The present invention relates to a calibrating point source that includes an active member formed into a plastic material that has dispersed therein a predetermined quantity of the nuclide cerium-141. The radioactive material of the point source is preferably uniformly dispersed in an epoxy which is introduced and cured in an acrylic base. The base is covered by a cover plate secured thereto. The point source as described is itself received within a calibrating shielded container that includes a housing and a shutter incrementally movable with respect to the housing from a totally closed position to a fully open position. The shutter is preferably slidably movable in predetermined increments such that progressively more of the active area of the source is exposed as the shutter is advanced from the closed to the open position. A calibration indicia is mounted on either the housing and/or the cover in any location to operatively associate the shutter and the housing whereby the magnitude of the incremental movement of the cover away from the closed toward the open position may provide a calibrated indication of the portion of the area of the active member that is exposed. Exposure of greater portions of the source, over time, compensates for the effects of radioactivity decay and insures a relatively constant gamma ray flux over a predetermined time period.
The invention may be more fully understood from the following detailed description thereof taken in connection with the accompanying drawings which form a part of this application and in which:
FIG. 1 is a plan view of a point source for gamma camera in accordance with the present invention;
FIG. 2 is a sectional view taken along section lines 2--2 of FIG. 1; and
FIG. 3 is a perspective view of an apparatus for calibrating a gamma camera in accordance with the present invention having the point source of FIGS. 1 and 2 disposed therein.
Throughout the following detailed description similar reference numerals refer to similar elements in all figures of the drawings.
The point source generally indicated by reference character 10 in accordance with the present invention includes an active member 12. The active member 12 preferably takes the form of a rectanguloid volume of plastic material having a predetermined quantity of the nuclide cerium-141 dispersed therein. Cerium-141 is selected as the radioactive material because it emits a monoenergetic gamma ray at an energy of 145.4 KeV, which is substantially equal to the energy of the particle emitted by technetium-99M.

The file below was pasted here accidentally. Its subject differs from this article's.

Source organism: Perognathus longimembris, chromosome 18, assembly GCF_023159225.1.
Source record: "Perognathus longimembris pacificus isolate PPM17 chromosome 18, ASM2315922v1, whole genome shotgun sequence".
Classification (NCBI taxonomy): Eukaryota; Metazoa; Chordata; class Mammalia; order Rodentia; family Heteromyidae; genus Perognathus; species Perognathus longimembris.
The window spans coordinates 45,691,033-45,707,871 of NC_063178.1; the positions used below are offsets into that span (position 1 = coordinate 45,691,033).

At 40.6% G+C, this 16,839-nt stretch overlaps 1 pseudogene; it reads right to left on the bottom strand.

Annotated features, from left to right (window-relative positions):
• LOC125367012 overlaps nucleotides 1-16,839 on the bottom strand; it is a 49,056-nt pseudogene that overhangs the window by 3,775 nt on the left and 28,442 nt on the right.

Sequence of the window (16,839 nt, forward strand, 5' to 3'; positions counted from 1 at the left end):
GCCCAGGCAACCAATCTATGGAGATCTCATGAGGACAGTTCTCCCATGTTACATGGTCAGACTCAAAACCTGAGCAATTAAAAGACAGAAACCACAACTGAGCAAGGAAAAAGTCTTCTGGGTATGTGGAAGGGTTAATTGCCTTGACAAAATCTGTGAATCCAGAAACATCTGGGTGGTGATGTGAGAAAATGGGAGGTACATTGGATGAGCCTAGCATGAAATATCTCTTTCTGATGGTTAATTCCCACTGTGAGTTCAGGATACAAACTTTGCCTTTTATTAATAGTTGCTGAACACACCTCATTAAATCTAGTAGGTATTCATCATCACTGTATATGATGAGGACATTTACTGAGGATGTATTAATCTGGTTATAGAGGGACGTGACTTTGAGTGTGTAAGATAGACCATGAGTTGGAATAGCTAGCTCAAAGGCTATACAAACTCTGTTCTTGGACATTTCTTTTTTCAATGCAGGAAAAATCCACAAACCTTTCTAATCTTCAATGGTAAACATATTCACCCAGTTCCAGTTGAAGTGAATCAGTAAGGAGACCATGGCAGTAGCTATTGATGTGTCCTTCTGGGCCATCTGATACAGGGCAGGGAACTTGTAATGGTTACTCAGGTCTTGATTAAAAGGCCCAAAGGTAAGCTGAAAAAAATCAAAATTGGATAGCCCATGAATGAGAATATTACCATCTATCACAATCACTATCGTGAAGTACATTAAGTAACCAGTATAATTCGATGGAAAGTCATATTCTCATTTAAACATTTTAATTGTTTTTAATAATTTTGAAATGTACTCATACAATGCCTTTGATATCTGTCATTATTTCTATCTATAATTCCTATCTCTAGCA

The active member 12 is prepared from a predetermined volume of a solution containing the nuclide cerium-141 uniformly mixed within a volume of molten epoxy. The slurry-like resulting mixture is poured into a channel 16 formed in a base 14. Of course, the active member 12 may be alternately manufactured and inserted as a solid member into the channel 16. A cover 18 is cemented or otherwise suitably secured to the base 14 to enclose the upper surface of the active member 12. The base 16 and cover 18 are preferably fabricated of a plastic material such as an acrylic resin material although other appropriate materials may be utilized.
The point source 10 may be used in an apparatus for calibrating a gamma camera generally indicated by reference character 20 in accordance with the present invention. The apparatus 20 comprises a shielding housing 22 having a recess 24 configured to receive the point source 10 therein. The housing 22 may take any predetermined external configuration. A shielding shutter 26 overlies the opening of the recess 24 and is slidably disposed with respect to the housing 22 from a totally closed position to a fully open position. In the totally closed position the cover overlies the entirety of the active member 12 while in the open position the entire active member 12 is exposed to view. The shutter 26 is incrementally movable with respect to the housing 22 by any suitable expedient. In the preferred embodiment shown a control knob 28 is mounted on a shaft 30 carrying a pinion 32. The underside of the shutter 26 has a rack 34 engageable with respect to the pinion 32 such that rotation of the opening knob 28 causes interengagement between the pinion 32 and the rack 34 thereby to displace the shutter 26 from the closed to the open position. The housing 22 and the shutter 26 may be made from any suitable radiation shielding material. Preferably the housing 22 and the shutter 26 are lead or tungsten. These materials are selected for ease of manufacture. The housing 22 and the shutter 26 are both sufficiently thick to prevent the passage of gamma radiation therethrough.